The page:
Sunday, May 31, 2009

Detection of asset bubbles

One of the great struggles in the culture wars within the finance industry is the issue of what to do about asset bubbles. Greenspan and Bernanke (and others) have always argued that you simply cannot detect asset bubbles in advance and the best you can do is focus on how to clean up after them. Others vociferously argue that we can and must detect and prevent asset bubbles. A related issue is whether asset prices, particularly bubbles, should be included in inflation. The standard argument is that since asset prices are frequently volatile (falling sharply eventually even if they do rise sharply), it is best to simply exclude them. Most asset bubbles do not significantly affect the core financial system, the banks, so ignoring them has not traditionally been a problem, but in the most recent financial crisis the real estate bubble with its attendent bubble of mortgage-backed securities held by banks shows that even if most asset bubbles can be ignored, they cannot be completely ignored when they involve assets held by banks and other core components of the financial system. Nonetheless, the question of how to detect bubbles is still outstanding, not to mention the second question of what to do when they have been detected.

Many of the proponents of early treatment of asset bubbles are also proponents of the gold standard and opponents of fiat currency and simply believe that loose money is the cause of most asset bubbles and that the cure is simply to get back to a non-fiat currency. Obviously that is not going to happen. The net result is that most of the proponents of early detection and control are simply not offering any realistic proposal for early detection.

So, we remain without a credible proposal for detection (and then mediation) of asset bubbles.

Even if we cannot in general detect arbitrary asset bubbles, it seems quite clear that we really do need to prevent them in the core of the financial system.

One harsh alternative is to dramatically restrict the form of assets that banks can hold, so that asset price inflation becomes a non-issue for banks.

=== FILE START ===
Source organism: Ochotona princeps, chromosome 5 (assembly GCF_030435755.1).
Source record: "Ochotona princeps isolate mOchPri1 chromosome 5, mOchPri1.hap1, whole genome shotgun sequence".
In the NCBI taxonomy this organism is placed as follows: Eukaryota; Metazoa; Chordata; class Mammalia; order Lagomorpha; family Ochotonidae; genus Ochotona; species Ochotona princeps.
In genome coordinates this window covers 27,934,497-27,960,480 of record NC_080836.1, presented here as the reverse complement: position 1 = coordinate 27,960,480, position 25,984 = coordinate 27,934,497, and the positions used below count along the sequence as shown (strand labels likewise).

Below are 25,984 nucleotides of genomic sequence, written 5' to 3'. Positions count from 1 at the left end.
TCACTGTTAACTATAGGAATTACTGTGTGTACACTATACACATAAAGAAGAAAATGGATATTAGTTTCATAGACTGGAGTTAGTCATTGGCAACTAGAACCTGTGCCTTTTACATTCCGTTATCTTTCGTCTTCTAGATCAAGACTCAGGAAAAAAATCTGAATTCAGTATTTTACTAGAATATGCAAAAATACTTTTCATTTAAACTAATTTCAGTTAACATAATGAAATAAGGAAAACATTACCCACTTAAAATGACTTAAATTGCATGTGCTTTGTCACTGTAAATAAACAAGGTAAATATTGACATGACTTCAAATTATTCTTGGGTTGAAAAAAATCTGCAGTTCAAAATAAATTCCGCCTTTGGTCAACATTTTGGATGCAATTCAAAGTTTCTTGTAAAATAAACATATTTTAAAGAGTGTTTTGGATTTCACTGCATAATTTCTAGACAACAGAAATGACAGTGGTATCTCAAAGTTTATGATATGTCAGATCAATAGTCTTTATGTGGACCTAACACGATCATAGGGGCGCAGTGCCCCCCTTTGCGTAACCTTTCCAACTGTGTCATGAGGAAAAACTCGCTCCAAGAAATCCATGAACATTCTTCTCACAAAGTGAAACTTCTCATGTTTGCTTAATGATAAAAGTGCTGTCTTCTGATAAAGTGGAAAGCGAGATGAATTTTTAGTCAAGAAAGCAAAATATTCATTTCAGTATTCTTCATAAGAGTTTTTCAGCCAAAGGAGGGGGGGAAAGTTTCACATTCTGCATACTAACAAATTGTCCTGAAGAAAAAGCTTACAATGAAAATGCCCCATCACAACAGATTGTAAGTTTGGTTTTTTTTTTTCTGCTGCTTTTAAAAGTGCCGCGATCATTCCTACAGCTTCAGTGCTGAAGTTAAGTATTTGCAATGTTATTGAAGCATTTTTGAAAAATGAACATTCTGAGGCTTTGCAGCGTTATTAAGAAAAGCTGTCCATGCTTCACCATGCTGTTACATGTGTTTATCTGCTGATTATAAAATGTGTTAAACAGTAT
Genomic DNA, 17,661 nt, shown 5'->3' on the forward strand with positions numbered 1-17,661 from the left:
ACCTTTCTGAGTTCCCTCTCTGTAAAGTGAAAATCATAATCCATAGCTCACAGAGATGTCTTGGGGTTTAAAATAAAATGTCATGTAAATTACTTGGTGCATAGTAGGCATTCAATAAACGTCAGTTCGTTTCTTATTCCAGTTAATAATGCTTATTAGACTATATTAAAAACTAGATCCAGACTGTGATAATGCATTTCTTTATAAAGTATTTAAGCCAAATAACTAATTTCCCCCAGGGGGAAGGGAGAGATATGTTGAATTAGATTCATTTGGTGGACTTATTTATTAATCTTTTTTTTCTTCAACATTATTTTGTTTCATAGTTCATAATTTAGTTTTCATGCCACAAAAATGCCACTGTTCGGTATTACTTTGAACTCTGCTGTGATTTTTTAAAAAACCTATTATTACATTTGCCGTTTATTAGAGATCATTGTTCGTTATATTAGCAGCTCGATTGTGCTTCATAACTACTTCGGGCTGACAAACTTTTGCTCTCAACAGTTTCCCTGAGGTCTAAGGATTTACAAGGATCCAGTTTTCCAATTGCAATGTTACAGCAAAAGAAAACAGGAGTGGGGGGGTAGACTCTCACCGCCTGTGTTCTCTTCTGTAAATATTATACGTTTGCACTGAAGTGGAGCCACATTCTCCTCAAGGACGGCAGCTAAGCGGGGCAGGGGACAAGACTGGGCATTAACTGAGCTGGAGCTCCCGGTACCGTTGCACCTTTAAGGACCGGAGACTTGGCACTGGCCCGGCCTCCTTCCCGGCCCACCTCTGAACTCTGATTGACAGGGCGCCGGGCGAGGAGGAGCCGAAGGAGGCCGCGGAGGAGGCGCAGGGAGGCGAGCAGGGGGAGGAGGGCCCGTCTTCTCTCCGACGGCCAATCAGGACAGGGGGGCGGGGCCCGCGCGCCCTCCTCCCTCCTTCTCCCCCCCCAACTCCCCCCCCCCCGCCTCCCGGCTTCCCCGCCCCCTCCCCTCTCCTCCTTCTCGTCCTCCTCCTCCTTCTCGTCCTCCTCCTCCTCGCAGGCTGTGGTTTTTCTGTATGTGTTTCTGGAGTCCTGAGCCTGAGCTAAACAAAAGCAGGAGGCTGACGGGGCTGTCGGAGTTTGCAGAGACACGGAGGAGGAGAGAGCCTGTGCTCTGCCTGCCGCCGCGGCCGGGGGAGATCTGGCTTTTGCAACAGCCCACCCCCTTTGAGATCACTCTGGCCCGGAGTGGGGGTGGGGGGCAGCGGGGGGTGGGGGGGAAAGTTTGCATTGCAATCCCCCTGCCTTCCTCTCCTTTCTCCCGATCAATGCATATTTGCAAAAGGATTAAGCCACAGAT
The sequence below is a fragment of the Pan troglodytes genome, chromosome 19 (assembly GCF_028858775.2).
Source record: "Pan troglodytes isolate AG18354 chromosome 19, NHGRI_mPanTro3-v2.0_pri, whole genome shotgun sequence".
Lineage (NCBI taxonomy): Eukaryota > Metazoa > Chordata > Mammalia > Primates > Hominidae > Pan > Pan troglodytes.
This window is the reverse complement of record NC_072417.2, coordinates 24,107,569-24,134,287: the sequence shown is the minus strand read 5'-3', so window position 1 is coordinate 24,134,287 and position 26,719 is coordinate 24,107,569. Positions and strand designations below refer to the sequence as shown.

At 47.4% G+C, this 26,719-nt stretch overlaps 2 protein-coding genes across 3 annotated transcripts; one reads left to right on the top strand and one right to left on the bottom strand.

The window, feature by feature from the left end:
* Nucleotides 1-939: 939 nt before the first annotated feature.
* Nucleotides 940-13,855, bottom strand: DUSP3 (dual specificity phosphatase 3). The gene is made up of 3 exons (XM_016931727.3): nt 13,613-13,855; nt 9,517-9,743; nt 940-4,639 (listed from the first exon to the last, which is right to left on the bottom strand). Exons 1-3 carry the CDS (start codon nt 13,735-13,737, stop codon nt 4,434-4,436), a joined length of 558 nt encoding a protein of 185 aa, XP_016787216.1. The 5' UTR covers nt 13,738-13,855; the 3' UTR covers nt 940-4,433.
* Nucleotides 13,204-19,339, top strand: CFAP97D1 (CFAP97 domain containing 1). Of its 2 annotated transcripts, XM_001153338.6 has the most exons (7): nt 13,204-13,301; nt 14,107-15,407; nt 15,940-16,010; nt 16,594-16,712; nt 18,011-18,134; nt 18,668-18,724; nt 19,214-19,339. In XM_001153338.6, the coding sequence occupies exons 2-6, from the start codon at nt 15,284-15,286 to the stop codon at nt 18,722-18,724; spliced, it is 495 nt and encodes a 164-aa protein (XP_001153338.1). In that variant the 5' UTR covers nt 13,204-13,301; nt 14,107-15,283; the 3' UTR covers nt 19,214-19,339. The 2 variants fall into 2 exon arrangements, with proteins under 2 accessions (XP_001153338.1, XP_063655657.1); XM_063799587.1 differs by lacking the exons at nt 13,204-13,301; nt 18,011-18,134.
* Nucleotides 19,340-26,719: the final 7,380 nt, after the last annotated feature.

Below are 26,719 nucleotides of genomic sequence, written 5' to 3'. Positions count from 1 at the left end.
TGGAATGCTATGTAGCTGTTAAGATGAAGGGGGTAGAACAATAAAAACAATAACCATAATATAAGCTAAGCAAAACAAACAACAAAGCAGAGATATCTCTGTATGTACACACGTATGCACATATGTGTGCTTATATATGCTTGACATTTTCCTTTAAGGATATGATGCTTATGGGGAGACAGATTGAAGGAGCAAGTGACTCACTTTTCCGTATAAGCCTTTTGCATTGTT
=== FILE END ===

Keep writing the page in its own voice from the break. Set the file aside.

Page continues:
Banks traditionally held mortgages and loans, which gave banks an incentive to assure that the valuation of those assets was "safe". The advent of mortgage-backed securities and bulk rating and tranching of assets and availability of derivatives to "insure" against default allowed banks to lay off risk to the point where nobody thought they were responsible for the risk of the inflated asset prices. This enabled the development of an asset bubble in housing prices and cheap loans. The theory is that without all of these "innovations", banks would have simply ceased issuing mortgages as housing prices made the risks unacceptable, possibly simply raising rates incrementally as risk increased, so that eventually people could no longer afford them.

That still begs the question of how banks would have properly detected that housing prices were excessive.

Ultimately we need a mechanism for determining the value of an asset, as distinct from its market price.

One possibility would have been for banks or the rating agencies to simply look at a projected long-term value trend for the asset and raise yellow and red flags when the asset price rose too far above the long-term trend. I think this would in fact work for "real" assets such as housing.

Alas, even if such an approach worked for real assets, it would be quite problematic for non-real assets such as stock and bond prices, or even for hybrid assets such as futures and options for commodities. The classic case is a hot new company (ala Google) who has great but unproven future potential even if a short track record. How does one determine current value and project it into the future without resorting to unproven "innovations" in valuation? And for commodities, how does one distinguish the demand from speculators from the demand from real consumers of the actual commodities?

In summary, detection of asset bubbles in non-real assets such as securities and derivatives may be very problematic, but something does need to be done for the assets held by banks. Absent some better solution, the fallback should be that banks either cannot hold assets whose value (as opposed to price) cannot be determined, or to value those assets at a harcut to market price based on a projection of stable traditional prices, a surrogate for current "rational value."

For general asset bubbles, I would suggest that we develop models of realistic and acceptable asset price increases and then slap the "possible asset bubble" label on any asset that exceeds some standard rational price increase. Option pricing models might provide a model for how to calculate price changes which are outside of the range of believability. So, investors, traders, and speculators, and their management would suddenly see all of those flags starting to pop up when any market started to get too frothy. Risk management rules would then kick in for most organizations, cutting back on speculative demand. What we really need to do is look at the risk-adjusted price of an asset rather than the nominal market price. Show people their risk up front, in their faces, on each transaction and maybe then we might see some genuine behavioral change. Showing people book value would also help to give people visibility into their risk. Force traders to report their real risk and management would pay a little more attention. Force management to report real risk to regulators, and suddenly risk will start to become managed.

-- Jack Krupansky


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